Teachers shape the future

“A good teacher can inspire hope, ignite the imagination and instill a love of learning.”

We are fortunate in Sampson that these words could describe what happens in just about every single classroom across the county, in our two public schools as well as within the walls of our handful of private institutions.

Much the same is true in neighboring Duplin County Schools, where the priority remains firmly focused on student-centered education. Parents there have just as much reason to feel confident in their schools as we do here, knowing that from the administration to the teachers, the bus drivers to the custodians and cafeteria workers, students are afforded every opportunity to excel.

While no system is perfect, we have seen great strides made by the schools that surround us, and we should take great pride in that fact.

And the inspiration, imagination and learning that is sparked begins with the tremendous teachers who lead each class.

There probably is no more difficult job than that of a teacher, particularly in today’s society, where an educator in a classroom often has to deal with myriad issues that students bring with them to school each and every day.

Imagine, if you will, a child living in squalor, with a drug-addicted mom and an absent father, surviving on little food and less rest. Education has probably not been a much-discussed word in his household; respect has likely not been taught. And now he sits in a classroom, probably fidgety, perhaps nodding off, and likely angry at the world.

Then, picture a well-dressed little girl, living in the lap of luxury, her every whim catered to. Mom and dad live together, but fight often, using the little girl as the pawn in an unhappy marriage. Education is a priority and talked about often, with the youngster made to believe she is already smarter than anyone who could ever be in the classroom, perhaps even the teacher. And now she sits in the same class, probably haughty, perhaps fidgety, and likely angry at the world.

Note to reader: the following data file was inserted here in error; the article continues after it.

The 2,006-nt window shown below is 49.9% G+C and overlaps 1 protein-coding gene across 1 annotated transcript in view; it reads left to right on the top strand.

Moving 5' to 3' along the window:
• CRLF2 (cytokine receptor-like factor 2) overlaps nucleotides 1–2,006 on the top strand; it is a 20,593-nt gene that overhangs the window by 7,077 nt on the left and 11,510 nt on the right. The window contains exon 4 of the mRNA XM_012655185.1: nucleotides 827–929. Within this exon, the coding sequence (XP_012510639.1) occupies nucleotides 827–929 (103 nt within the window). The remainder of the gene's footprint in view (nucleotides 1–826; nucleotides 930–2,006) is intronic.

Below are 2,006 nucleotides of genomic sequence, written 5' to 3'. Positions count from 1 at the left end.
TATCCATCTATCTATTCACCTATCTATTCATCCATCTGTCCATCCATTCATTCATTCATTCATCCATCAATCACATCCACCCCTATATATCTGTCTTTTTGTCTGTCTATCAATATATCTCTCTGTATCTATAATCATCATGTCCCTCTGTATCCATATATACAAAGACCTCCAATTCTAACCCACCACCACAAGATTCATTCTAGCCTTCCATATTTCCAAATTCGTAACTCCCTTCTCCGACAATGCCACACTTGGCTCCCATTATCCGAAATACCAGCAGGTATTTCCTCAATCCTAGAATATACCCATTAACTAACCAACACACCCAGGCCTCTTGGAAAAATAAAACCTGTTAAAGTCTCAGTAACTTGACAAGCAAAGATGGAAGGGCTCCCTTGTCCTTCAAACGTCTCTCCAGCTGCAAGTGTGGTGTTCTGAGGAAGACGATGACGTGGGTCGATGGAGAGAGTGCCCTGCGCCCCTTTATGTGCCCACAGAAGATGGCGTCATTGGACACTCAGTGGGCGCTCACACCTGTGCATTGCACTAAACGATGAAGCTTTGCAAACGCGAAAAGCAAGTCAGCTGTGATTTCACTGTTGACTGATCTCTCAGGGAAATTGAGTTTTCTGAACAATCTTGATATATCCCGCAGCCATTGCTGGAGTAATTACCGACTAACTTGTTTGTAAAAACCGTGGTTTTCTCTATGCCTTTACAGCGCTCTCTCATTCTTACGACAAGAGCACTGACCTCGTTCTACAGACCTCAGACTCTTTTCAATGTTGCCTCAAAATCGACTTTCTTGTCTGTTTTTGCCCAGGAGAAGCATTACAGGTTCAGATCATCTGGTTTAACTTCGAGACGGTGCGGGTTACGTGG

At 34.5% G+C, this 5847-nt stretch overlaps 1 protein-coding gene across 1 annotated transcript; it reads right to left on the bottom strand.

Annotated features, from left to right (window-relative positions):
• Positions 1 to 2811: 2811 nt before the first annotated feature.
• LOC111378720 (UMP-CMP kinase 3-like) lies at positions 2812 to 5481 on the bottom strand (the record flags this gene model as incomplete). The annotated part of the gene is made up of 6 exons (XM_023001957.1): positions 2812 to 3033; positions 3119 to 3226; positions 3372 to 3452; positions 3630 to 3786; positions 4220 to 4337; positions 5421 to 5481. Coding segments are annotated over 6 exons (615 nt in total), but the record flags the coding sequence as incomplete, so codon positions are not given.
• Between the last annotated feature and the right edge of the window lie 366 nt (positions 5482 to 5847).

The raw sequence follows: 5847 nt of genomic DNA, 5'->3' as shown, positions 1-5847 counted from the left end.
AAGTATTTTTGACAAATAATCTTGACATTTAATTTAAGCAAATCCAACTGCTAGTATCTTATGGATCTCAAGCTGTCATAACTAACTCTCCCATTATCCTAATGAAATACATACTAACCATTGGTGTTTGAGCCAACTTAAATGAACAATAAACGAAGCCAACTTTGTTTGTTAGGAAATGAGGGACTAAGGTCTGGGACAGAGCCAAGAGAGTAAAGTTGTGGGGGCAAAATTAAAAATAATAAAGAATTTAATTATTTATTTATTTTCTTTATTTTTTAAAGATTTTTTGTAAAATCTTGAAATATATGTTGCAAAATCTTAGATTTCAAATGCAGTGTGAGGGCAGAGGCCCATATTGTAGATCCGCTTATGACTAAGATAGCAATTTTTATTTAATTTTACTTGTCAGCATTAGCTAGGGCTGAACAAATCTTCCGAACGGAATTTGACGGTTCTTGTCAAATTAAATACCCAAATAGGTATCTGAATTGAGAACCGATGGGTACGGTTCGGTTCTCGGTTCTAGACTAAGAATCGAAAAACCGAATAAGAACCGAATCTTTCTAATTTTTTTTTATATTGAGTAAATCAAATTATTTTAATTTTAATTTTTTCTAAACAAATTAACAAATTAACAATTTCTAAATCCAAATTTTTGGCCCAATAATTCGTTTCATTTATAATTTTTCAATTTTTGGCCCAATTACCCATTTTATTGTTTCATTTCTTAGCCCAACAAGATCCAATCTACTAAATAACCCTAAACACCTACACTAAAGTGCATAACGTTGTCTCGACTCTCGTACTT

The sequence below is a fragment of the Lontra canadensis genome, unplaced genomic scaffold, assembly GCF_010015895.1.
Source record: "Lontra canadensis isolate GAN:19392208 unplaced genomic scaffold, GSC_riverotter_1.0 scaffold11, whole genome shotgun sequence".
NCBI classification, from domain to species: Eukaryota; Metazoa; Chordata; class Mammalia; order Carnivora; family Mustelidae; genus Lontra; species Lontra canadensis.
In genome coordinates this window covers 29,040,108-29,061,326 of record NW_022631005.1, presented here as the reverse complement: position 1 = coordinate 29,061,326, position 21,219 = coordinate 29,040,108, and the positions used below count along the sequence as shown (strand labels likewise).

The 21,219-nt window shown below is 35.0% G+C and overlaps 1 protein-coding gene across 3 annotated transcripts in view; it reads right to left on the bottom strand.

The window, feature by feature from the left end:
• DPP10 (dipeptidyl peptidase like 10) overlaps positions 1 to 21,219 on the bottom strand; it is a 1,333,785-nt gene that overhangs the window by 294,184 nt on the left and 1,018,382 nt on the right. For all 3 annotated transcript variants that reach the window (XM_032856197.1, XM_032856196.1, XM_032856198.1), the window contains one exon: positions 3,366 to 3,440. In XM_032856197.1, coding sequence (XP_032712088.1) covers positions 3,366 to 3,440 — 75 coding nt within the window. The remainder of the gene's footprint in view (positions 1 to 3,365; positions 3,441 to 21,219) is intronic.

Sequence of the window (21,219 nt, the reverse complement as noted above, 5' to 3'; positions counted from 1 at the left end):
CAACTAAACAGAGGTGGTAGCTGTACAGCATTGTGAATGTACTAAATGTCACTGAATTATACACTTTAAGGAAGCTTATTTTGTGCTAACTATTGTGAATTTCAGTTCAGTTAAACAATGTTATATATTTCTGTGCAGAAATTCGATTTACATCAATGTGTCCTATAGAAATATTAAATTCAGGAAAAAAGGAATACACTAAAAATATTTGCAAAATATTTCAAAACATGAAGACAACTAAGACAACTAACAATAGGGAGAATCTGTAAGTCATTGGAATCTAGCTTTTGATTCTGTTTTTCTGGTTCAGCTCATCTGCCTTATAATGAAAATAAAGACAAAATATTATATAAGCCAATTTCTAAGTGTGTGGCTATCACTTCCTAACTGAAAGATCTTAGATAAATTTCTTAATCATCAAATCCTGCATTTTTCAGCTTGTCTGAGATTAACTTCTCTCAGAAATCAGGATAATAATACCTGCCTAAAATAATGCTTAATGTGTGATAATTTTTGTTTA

In the middle of those two extremes are dozens of other youngsters who come from all walks of life, representing many races, some eager to learn, others not so much.

And the teacher at the front of the classroom must reach them all, lifting them from their current circumstance and educational level and carrying them forward, helping them to achieve success, whether it’s learning to read, excelling at Algebra or teaching them the mechanics of a sentence.

That is the reality of education in the 21st century.

Yet, if you walk down any school hallway in Sampson or Duplin, the first thing you notice is the learning that is taking place; the second thing you’ll likely see is the enthusiastic smiles, the raised hands, the light of understanding.

And that is because of teachers who, despite the obstacles — and, in some cases, the odds — are shaping the character, caliber and future of boys and girls.

Although Tuesday was officially National Teacher Appreciation Day, we contend that every day should be a day when parents and community members show appreciation to educators, not just in Sampson and Duplin, but in every area of our nation.

They deserve our respect, our thanks and our support.

We believe they should be paid more, listened to more by lawmakers as they try to fine-tune the educational system in the state and respected more by all of us.

For no matter how cliche’ it might sound, in many ways, we are who we are because of the teachers who helped to mold our lives.